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Commissioners back community gym

March 09, 1999|By BRUCE HAMILTON

A proposal to build a community gym on the Hancock Middle/High School campus gained momentum Tuesday as the Washington County Commissioners voiced support for the project.

"I'd like to see this happen this year," said Commissioner Bert L. Iseminger. "What can we do to make this happen?"

The commissioners discussed funding the gym's construction with members of the Washington County Board of Education, which would own and maintain the building.

Last week, the county Recreation and Parks Board voted to recommend that the commissioners dedicate Program Open Space funds to the 840,000-square-foot gym, which is expected to cost $350,000.

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The state funds could contribute as much as $200,000 over two years. The town of Hancock has raised $45,000 in donations, according to Mayor Daniel Murphy.

The County Commissioners are considering a deal to split the remaining cost with the School Board. Schools Superintendent Herman Bartlett promised to contribute at least $35,000, a 10-percent match required by the state.

Commissioners President Greg I. Snook asked the commissioners to delay any decision until they hear the Recreation and Parks Board's formal proposal on March 23.

The project is exciting but there are other requests for Program Open Space funds that must be considered, he said. Restrooms, water and sewer service at Snook Park in Halfway and a parking lot at PenMar Park are among the projects competing for that money.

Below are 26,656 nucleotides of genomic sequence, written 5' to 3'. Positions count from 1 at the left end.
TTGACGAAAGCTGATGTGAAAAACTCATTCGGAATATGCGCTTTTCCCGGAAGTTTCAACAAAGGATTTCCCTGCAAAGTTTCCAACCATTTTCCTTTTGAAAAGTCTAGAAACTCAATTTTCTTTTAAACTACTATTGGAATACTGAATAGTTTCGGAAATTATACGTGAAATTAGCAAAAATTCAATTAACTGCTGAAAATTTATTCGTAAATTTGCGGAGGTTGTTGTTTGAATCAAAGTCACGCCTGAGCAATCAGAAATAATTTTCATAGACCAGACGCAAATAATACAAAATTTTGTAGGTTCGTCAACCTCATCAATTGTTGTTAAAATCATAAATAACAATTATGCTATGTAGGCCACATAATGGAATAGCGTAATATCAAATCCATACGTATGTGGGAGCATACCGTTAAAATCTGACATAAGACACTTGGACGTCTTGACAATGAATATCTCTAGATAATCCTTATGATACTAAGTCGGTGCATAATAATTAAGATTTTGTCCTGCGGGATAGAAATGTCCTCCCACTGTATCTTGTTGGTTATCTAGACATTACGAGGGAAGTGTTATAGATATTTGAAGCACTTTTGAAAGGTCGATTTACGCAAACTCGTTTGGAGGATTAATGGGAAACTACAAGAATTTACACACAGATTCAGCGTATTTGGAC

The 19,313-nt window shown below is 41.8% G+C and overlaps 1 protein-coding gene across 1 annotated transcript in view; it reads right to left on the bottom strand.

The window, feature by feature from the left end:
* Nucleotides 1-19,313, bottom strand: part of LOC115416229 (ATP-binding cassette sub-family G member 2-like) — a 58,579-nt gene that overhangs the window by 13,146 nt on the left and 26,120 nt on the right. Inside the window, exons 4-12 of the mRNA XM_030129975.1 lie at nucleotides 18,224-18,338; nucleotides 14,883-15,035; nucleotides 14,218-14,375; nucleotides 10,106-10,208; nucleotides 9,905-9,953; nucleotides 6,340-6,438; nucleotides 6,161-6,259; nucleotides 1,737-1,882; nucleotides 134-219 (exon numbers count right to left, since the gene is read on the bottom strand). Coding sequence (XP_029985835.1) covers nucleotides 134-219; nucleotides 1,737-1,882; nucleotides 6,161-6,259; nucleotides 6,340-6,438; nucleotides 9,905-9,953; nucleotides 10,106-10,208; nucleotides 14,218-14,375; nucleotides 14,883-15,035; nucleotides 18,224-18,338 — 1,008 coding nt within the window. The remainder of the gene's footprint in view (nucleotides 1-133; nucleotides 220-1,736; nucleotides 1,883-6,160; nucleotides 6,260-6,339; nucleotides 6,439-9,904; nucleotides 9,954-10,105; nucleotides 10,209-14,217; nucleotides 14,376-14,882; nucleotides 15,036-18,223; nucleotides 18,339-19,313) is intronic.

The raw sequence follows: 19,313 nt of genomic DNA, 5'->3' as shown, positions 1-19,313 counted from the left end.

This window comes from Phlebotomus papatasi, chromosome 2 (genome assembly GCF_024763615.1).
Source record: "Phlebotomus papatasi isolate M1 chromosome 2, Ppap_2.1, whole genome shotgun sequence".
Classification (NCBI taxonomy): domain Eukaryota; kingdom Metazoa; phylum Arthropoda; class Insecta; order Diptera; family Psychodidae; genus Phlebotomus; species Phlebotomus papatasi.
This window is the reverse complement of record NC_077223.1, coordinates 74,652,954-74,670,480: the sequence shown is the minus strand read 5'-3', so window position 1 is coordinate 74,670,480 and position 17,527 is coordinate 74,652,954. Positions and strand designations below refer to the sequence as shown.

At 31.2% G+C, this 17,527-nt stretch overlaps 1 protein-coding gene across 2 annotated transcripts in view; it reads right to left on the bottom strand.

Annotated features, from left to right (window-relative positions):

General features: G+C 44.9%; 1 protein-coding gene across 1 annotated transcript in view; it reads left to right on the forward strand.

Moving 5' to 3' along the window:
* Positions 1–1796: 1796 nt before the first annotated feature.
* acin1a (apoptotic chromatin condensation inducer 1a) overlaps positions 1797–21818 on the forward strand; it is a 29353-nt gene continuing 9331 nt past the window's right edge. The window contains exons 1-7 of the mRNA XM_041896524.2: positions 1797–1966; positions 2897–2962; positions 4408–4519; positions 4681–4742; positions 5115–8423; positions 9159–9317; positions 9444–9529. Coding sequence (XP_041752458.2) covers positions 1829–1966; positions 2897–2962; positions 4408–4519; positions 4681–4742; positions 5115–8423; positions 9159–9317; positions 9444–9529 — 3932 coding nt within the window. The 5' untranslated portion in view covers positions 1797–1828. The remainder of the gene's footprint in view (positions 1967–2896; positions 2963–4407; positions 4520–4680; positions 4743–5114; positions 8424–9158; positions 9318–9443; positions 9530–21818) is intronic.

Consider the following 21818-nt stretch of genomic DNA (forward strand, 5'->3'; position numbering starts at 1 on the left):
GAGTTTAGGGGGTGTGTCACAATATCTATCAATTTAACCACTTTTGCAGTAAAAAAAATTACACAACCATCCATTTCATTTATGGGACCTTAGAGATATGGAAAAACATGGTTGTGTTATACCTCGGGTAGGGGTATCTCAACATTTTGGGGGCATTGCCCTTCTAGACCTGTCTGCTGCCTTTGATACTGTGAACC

Murphy said the gym's construction would correct an inequity in the school system. In Hancock, several high school sports teams share one gym and many students practice into the night.

"We don't have middle school (sports) activities because we don't have the space," he said. "We don't have room to put all the programs together like everybody else."

The building would have a separate entrance for public access to serve the community as well as students after school hours.

The gym is not included in the School Board's five-year capital improvements program. Director of Facilities Management Dennis McGee said the gym is needed but might not qualify for state school construction funding because of Hancock's low growth rate.

Former Hancock High Principal Boyd Michael III said the gym would provide a much-needed outlet for youths. Hancock has no theater or bowling alley and most kids don't have cars and gas money, he said.

Murphy, who is chairman of the school's citizens advisory committee, urged the commissioners to support the gym. "Our school is our center of pride in our community," he said.

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